Athlete’s Foot: Causes, Symptoms, and Diagnosis
Athlete’s foot – also called tinea pedis – is an infectious fungal infection that affects the skin on the feet. It can spread to toenails and hands too. Fungal infections are called the foot of the athlete because it is usually seen in athletes.
The foot of the athlete is not serious, but sometimes it is difficult to fix it. If you have diabetes or weak immune system and you suspect that you have an athlete’s foot, you should call your doctor immediately.
What Causes the Athlete’s Foot?
The athlete’s foot occurs when the tinea fungus grows on the foot. You can catch the fungus directly with the infected person, or by touching the contaminated surfaces with the fungus. The fungus rises in hot, humid surroundings. It is usually found around the shower, locker room floor and swimming pool.
Who is at Risk for the Athlete’s Foot?
Anyone can get the foot of the athlete, but some behaviors increase your risk. Factors that increase your risk of receiving athlete’s foot include:
• Bare feet, especially in public places of locker room, shower and swimming pool
• Sharing socks, shoes, or towels with an infected person
• Wearing tight, closed toe boots
• Keep your feet wet for a long time
• Sweat leg
• Minor skin or nail injury on your feet
What are the Symptoms of Athlete’s Foot?
There are several potential symptoms of athlete’s foot, including the following:
• Burning itching, stalk, and between your toes or on the soles of your feet
• Itchy blisters on your feet
• Cracking and peeling of skin on your feet, usually between your toes and your soles
• Dry skin on the edges of your soles or your feet
• Raw skin on your feet
• Decomposed, thick, and laminated toenails
• Toenails to pull nails away from the bed
How is the Athlete’s Foot Diagnosed?
A doctor can diagnose symptoms of an athlete’s foot. Or, a doctor can order a skin test if they are not sure that a fungal infection is causing your symptoms.
A skin lesion potassium hydroxide test is the most common test for the feet of the athlete. A doctor emerges from a small area of infected skin and places it in potassium hydroxide. KOH destroys normal cells and touches fungal cells so that they can see under the microscope.
How is the Athlete’s Foot Treated?
The athlete’s foot can often be treated with over-the-counter (OTC) topical antifungal drugs. If OTC medicines do not cure your infection, then your doctor may prescribe topical or oral prescription antifungal medications. Your doctor may also recommend home remedies to help in relieving the infection.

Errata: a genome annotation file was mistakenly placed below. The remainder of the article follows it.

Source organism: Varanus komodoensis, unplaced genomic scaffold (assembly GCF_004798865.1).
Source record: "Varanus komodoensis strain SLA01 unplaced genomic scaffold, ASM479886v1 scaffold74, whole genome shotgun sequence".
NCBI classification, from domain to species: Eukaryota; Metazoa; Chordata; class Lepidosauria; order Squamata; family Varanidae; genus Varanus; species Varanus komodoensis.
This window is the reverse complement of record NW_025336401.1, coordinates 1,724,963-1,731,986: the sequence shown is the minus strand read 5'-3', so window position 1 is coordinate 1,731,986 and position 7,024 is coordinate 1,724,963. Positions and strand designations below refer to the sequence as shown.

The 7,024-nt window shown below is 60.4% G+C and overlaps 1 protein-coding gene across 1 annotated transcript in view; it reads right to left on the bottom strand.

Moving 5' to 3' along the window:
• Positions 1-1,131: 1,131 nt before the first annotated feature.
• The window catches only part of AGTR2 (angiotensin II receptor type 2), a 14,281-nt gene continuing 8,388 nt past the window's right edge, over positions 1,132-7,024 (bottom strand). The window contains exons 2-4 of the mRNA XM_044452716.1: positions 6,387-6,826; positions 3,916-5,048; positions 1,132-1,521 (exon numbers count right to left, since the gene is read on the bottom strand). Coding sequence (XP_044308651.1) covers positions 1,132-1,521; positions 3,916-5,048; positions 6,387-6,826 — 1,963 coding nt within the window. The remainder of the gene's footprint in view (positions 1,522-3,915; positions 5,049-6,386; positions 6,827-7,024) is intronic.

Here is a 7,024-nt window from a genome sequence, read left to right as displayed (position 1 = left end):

Many OTCs are occasional antifungal drugs, which include:
- miconazole (Desenex)
- terbinafine (Lamisil AT)
- clotrimazole (Lotrimin AF)
- butenafine (Lotrimin Ultra)
- tolnaftate (Tinactin)
Some of the medicines prescribed by your doctor for athlete’s foot include:
• Occasional, prescription-power clotrimazole or miconazole
• oral antifungal medications such as itraconazole (Sporanox), fluconazole (Diflucan), or prescription-strength terbinafine (Lamisil)
• topical steroid medications to reduce painful inflammation
• oral antibiotics if bacterial infections develop due to raw skin and blisters
Your doctor may recommend that you soak your feet in salt water or a thin vinegar to help dry the blisters.
Tea tree oil has been used as an alternative treatment to treat athlete’s foot with some trees. A study in 2002 has shown that 50 percent solution of tea tree oil effectively treat the athlete’s foot in 64 percent of the test participants.
Ask your doctor if tea tree oil solutions can help your athlete’s feet. Tea tree oil can cause contact skin disease in some people.
Athlete’s legs can cause complications in some cases. Light complications include an allergic reaction to fungus, which can blisters on the leg or hands. Fungal infection is also possible after treatment.
There may be serious complications when secondary bacterial infection develops. In this case, your feet may become swollen, painful and warm. Pus, drainage, and fever are additional signs of bacterial infection.
It is also possible to spread bacterial infections for bacterial infections. A skin infection can lead to infection in your lymphatic system or lymph nodes.
Long term Outlook
The athlete’s foot infection may be light or serious. Some are cleared quickly, and others last long. Athlete’s foot infections usually respond well to antifungal treatment. However, it is sometimes difficult to eliminate fungal infections. Long-term treatment with antifungal drugs may be necessary to stop athlete’s foot infection from returning.
There are several things you can do to help the athlete’s foot infections:
• Wash your feet with soap and water every day and dry them well, especially between toes.
• Wash socks, bedding and towels in water that is 140 degrees Fahrenheit (60 degrees C) or above. The combination of washing socks and application of OTC antifangal recommendations should treat most cases of athlete’s foot. You can disinfect your shoes by using disinfectant wipes (chloric wipes) or spray.
• Put antifungal powder on your feet every day.
• Do not share socks, shoes, or towels with others.
• In public showers, wear sandals around public swimming pools and in other public places.
• Wear socks made of breathable fibers such as cotton or wool, or made from synthetic fibers that remove moisture from your skin.
• Change your socks on your feet after sweating.
• Take out your feet when you are on your bare foot and at home.
• Wear shoes made from breathing material.
• Optional between two pairs of shoes, to wear each pair every other day, to give time to dry their shoes during use. Humidity will allow fungus to grow.